“That ‘homeless’ woman outside Tescos is dropped off every morning by a Mercedes!” (In this urban legend, the car is always named. But if you were a Fagin running a begging ring, would you risk one of your operatives being seen getting out of a car as conspicuously expensive as a Mercedes? Every morning?)

More here, and links to the rest.

Tuesday, 14 March 2017

Self-referential Statements 3

Nostalgia ain't what it used to be

President Donald Trump's Treasury Secretary used his first senior staff meeting last month to tell his new aides he would not tolerate leaks to the news media, sources familiar with the matter said.

I don't understand anyone who doesn't have empathy. (Wu Ming ‏@twlldun)

The excessive use of hyperbole in modern media is the worst thing to ever happen to humanity. (Dean Burnett ‏@garwboy)

I'm the most hyperbolic person in the world. (Karl Sharro ‏@KarlreMarks)

People who don't know the difference between describing cultural norms and generalizing people are so tiresome. (Brienne of Snarth ‏@femme_esq)

I long for the days when nostalgia wasn't so culturally omnipresent. (Karl Sharro ‏@KarlreMarks)

Latinisms became trendy in Eng with Augustine (eg as a modus operandi which adds gravitas passim to 1's magnum opus, inter alia pace Orwell) (Byzantine Ambassador ‏@byzantinepower)

Tweeting from new age aggressor can be summed up as "thickoes like you just do ad hominem attacks, which disgusts me, you idiot". (@robinince)

I can't stand people who don't finish their (Karl Sharro ‏@KarlreMarks)

Short words are good and old words are best. (Winston Churchill)

Free speech trumps feeling offended.
So you say, you pigeon-toed, fungus-faced lusus naturae!

Reification. Is that, like, a thing? (Sam Leith ‏@questingvole)

BBC sees the Hollande affair as carte blanche to use every passé French cliché and démodé bon mot, en masse in one montage. (‏Alex Andreou ‏@sturdyAlex)

I didn't know what Stockholm syndrome was but the man in the balaclava who broke into my house was kind enough to explain. (@blmayne)

There aren't enough revivals these days. Bring them back! I say. (Dave Roberts ‏@DLequeu)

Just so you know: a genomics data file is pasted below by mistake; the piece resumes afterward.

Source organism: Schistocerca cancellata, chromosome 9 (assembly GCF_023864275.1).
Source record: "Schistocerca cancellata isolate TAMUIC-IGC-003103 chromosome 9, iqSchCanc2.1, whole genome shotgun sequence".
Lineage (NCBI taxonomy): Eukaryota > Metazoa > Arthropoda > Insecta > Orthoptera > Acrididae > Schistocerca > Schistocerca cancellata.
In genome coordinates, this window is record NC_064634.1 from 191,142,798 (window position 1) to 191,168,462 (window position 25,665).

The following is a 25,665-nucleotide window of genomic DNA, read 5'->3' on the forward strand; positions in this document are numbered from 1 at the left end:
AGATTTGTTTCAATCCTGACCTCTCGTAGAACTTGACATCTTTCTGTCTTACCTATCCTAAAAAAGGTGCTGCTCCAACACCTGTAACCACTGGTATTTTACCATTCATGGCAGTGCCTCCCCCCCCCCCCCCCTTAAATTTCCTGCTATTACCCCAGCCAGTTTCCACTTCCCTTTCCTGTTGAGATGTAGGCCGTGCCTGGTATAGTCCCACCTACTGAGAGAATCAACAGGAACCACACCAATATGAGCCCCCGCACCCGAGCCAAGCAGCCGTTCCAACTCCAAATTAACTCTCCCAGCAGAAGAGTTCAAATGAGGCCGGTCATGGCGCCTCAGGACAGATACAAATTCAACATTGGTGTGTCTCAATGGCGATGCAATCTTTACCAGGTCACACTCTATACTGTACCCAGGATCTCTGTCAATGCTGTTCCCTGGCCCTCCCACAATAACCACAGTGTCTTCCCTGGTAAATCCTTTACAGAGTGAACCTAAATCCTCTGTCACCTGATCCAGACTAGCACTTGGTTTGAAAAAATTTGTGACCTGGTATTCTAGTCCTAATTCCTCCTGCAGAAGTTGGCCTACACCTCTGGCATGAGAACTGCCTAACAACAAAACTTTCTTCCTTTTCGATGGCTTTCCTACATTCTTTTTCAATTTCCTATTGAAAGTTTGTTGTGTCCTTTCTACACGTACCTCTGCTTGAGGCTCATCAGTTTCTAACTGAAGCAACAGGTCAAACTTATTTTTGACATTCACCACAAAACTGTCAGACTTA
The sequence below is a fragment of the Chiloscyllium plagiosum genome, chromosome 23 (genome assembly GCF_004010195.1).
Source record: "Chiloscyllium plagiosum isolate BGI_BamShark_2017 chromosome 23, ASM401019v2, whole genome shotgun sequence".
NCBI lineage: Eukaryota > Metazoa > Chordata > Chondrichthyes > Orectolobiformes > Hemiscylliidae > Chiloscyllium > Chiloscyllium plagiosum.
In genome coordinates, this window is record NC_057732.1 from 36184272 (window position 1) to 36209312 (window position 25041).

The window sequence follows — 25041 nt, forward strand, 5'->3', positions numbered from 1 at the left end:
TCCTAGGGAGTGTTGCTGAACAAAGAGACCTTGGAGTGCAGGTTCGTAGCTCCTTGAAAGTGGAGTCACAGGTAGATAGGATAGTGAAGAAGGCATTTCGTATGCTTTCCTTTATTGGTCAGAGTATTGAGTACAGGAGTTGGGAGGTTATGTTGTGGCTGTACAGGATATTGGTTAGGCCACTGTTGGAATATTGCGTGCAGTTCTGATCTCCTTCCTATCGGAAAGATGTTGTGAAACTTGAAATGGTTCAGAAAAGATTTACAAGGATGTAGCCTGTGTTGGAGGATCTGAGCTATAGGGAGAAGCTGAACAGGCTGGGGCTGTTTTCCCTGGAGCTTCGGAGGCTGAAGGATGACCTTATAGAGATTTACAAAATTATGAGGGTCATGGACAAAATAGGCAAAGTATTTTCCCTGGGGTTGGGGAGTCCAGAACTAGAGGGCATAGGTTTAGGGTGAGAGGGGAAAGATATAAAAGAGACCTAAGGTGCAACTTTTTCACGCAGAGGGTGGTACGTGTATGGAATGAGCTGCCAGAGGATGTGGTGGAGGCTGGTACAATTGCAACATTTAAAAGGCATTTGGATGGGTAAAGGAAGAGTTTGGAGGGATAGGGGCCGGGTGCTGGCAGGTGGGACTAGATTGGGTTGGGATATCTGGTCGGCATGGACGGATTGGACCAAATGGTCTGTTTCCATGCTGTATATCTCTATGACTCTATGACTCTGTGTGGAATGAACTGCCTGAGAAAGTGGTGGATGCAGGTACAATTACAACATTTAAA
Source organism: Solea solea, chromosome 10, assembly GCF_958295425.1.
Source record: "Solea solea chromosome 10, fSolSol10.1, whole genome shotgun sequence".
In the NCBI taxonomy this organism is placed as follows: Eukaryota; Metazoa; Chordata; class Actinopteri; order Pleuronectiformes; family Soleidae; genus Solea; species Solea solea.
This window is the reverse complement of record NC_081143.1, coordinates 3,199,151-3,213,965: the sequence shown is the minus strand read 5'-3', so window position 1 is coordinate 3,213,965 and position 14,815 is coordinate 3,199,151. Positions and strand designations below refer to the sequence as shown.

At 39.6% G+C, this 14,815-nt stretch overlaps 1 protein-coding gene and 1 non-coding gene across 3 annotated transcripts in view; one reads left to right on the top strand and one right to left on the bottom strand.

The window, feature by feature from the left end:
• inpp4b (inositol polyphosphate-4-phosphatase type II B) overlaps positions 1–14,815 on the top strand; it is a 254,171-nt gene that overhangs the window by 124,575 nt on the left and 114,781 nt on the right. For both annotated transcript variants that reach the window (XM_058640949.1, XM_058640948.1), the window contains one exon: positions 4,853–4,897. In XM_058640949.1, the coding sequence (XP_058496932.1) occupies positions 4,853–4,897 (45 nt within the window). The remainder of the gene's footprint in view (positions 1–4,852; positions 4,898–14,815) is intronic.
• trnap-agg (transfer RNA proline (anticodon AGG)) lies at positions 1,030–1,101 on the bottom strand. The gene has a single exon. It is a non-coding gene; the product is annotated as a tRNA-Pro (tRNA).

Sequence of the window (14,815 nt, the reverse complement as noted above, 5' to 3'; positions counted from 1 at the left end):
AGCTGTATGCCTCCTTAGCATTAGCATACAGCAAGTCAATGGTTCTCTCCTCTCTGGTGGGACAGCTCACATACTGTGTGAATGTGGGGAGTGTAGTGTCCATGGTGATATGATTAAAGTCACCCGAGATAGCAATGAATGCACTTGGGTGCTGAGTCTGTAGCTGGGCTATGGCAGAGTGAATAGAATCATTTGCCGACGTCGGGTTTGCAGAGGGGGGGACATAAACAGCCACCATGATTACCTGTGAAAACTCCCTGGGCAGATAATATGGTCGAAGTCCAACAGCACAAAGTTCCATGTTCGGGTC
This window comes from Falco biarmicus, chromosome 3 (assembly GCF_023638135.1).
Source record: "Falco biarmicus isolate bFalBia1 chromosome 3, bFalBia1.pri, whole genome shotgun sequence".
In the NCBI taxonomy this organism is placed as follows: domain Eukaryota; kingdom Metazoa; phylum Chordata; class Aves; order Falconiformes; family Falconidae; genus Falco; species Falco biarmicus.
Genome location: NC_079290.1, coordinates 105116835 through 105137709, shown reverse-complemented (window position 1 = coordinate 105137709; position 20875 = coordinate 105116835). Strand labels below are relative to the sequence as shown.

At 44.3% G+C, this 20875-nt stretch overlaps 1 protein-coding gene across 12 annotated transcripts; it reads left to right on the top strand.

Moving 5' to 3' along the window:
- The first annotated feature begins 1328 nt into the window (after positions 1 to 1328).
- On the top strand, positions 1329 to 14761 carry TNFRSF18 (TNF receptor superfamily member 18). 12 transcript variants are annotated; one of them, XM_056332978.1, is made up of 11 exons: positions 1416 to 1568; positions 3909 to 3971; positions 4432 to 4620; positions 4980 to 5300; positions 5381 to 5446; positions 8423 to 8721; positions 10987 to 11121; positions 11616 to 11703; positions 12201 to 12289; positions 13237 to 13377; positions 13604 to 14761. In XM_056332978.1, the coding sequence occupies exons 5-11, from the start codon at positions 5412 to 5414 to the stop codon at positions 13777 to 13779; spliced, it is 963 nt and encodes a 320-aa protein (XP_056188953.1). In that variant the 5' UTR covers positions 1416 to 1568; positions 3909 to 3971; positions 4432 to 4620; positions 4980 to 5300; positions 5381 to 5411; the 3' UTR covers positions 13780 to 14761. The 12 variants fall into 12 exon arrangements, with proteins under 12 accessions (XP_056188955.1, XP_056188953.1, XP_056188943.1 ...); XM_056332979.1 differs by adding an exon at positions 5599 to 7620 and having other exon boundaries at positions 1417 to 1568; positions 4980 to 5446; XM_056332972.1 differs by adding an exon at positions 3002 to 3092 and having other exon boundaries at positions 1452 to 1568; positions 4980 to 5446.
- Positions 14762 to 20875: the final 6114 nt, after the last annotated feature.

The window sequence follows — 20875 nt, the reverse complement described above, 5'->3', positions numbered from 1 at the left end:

One day I'll figure out what 'autodidact' means. (@MikeHypercube)

BBC1 news on its veil non-story tonight: "There's growing concern that this is being blown out of proportion." (Lee Jackson ‏@VictorianLondon)

Recently a friend told me that my public persona in general was a bit "negative". Of course, that's bullshit. Like everything else. (@stevenpoole)

Don’t talk to me about freedom of speech! (@RogerQuimbly)

A false analogy is like a cream cake. (AG)

People overuse hyperbole a million times a day. (@PetrosofSparta)

I absolutely ADORE understatement! (Private Eye)

"I prefer to eschew obscurantism" it says here. I'm not sure you're trying hard enough. (sumit paul-choudhury ‏@sumit)

Scotland independence vote would be 'divisive': Downing St. (@AFP)

There are two things I don’t like, prejudice against other cultures, and Dutch people. 

We do not stock this product you are asking for because there is no demand for it.

This message has no subject.
I’m speechless.
I’m not being defensive!
I’m not going to dignify that with a reply!
We just shouldn’t mention trolls!
You make your own luck.
There are no absolute truths.
All generalisations are false.
Metaphors are a dangerous tool in the wrong hands.
The statement on the other side of this card is false.


More here, and links to the rest.

Monday, 13 March 2017

Illogical 3



Ouija boards (Surely "oui-non" boards?)

Whales have breeding grounds and feeding grounds. (They live in the sea.)

It’s always in the last place you look!

I could care less.

set in stone (You set things in concrete, you carve them in stone.)

Temperatures approached 30C. (Temperatures reached 28C.)

PM makes 360deg rotation on cigarette packaging. (You mean 180 degree – 360 degrees takes you back to where you started.)

The total mileage stands at about 4000km.

priceless (There's a price and it's very very high.)

an empty bottle of brandy (an empty brandy bottle)

Uprooting themselves and moving to the other side of the world would be the toughest decision they’d ever have to make. (It would be the toughest thing they’d ever have to do, if they decided to do it.)

"The time is rapidly approaching..." No, it's not. Time passes at the same pace. (@franosch)
Except at the edge of a black hole. (@FastMacsTweet)


including the likes of X, Y and Z (You mean including X, Y and Z, not people like them.)

flammable and inflammable (Both mean "likely to catch fire".)
boned and deboned (Both mean "with the bones removed".)

There's more than one consensus. (Brexiteer)

Ken should fall on his sword and walk. (Andrew Dismore)

15 photos that will convince you that Iceland belongs on another planet.

I think she wore some disguise – such as one of her trademark silk scarves – while driving, so that she would not be recognised. (Queen’s dog trainer Roger Mugford)

I'm undecided because I don't know enough about it but I will be voting 'out'. (BBC News vox pop Perhaps she thinks “undecided” means “ill-informed”.)

We don't cater gay weddings. We serve everyone.

If he was alive today he’d turn in his grave.

Surely your enemy's enemy is, er, you? (@lucyfishwife)

Gold standard dross. (Dross is what’s left over after gold is refined.)